May 3, 2016

Church and State

The dinner conversation was light and fun, sharing jokes and stories of work, until my dad turned to me.

“Richelle, you’re smart in so many ways, but you’re also naïve when it comes to politics.”

I braced myself. This wasn’t my first rodeo with my ultra-conservative father. I let him unspool for a few minutes while my mind wandered. Good food at the restaurant. Interesting décor. I need to do a load of laundry when I get home and study spelling words with my son. I circled my attention back for a brief check in.

The loop continued. I’ve heard it before. He just doesn’t understand how someone who cares for her family, who wants the best for her children, could support liberal policies and Democratic candidates. At a break in his words, I interrupted.

“So I’m really excited about our vacation this summer…” I could tell he wanted more persuasion time, but he gamely moved into safe conversation territory, and we enjoyed the rest of our evening.

I steamed a bit on the way home. How can he respect me in my vocations as daughter, mother, writer, wife, volunteer, but be so dismissive of my political opinions? Does he think that I embrace a liberal stance with whimsy when I’m decidedly independent and assertive in other areas of my life? Ugh. Grrr. Sizzle. And other onomatopoeia words that express frustration.

And yet, if I’m honest, I perform some of the same calculations as I scroll through my social media channels. I divide folks into us and them based on the memes they post, the political ads they share. Just this morning, I mentally moved a college friend from the ‘us’ to ‘them’ column when I saw she went to a Trump rally. Before I could catch myself, I thought, “She’s smarter than that. She’s naïve when it comes to politics.”

Perhaps the difference between my dad and me is not as big as I thought (except he feels emboldened, compelled even, to vocally, publicly dismiss me of my convictions).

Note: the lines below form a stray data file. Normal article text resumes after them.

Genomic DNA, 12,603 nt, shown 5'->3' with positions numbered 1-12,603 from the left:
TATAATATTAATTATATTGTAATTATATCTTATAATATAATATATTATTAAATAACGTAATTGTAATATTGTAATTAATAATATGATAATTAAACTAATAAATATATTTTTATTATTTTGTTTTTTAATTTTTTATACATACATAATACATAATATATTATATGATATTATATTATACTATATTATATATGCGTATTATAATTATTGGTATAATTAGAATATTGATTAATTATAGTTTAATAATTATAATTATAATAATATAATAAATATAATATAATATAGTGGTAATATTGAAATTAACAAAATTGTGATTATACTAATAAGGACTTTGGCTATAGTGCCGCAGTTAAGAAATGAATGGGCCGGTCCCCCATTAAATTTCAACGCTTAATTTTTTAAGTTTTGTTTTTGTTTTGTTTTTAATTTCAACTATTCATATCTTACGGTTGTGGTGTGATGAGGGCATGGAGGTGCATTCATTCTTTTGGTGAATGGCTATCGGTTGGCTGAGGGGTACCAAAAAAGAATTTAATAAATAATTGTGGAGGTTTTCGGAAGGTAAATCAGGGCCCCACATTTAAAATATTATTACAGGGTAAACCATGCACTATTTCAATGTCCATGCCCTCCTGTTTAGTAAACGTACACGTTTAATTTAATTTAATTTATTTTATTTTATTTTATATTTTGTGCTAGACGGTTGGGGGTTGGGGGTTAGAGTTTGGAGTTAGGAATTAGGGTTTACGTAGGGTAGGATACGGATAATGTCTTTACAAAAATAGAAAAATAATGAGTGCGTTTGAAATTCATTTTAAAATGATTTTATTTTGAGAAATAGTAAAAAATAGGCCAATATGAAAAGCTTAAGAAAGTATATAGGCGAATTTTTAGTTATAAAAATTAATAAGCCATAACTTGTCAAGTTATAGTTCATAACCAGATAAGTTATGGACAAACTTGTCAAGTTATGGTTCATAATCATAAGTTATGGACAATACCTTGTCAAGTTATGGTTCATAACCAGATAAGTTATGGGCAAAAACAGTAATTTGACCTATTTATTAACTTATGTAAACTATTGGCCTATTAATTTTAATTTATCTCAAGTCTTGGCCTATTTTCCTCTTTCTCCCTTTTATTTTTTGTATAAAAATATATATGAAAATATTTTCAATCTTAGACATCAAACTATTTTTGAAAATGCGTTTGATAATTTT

On a recent episode of Grey’s Anatomy, two of the characters proclaimed church and state, trying to separate their messy work life from their home. But I don’t know that it’s so easy. And I’m not sure that it should be. Our collective unwillingness to engage in the messy, complicated, difficult discussions is part of what has led us to such a polarized and fractious political climate.

We in the church have a responsibility to engage – particularly those of us committed to the messy, difficult, via media way of living out our faith in The Episcopal Church. We welcome doubt and debate (or so we say). A priest friend said the real lesson about the surprising success of Donald Trump is that we’re surprised. We haven’t been talking to people (or at least people who think differently from us). We haven’t engaged and listened and learned about the concerns of the heart. True, there’s racism and sexism and lots of ugly stuff out there too (on all sides of the political spectrum), but there’s also fear for the future, anger and disappointment, and a deep desire for change.

We wonder how our faith should play a role in politics. One important way is that we talk to each other. We model a willingness to mix church and state with our friends, our family, and yes, even ultra-conservative dads. We set aside defensiveness – and invite others to do the same – and listen. If we can move beyond the surface diatribes, maybe we can find common ground or at least a common understanding. Maybe these conversations are the first steps to changing the national debate. Maybe the church, our church, can lead the way. Then again, I have been accused of being naïve. 

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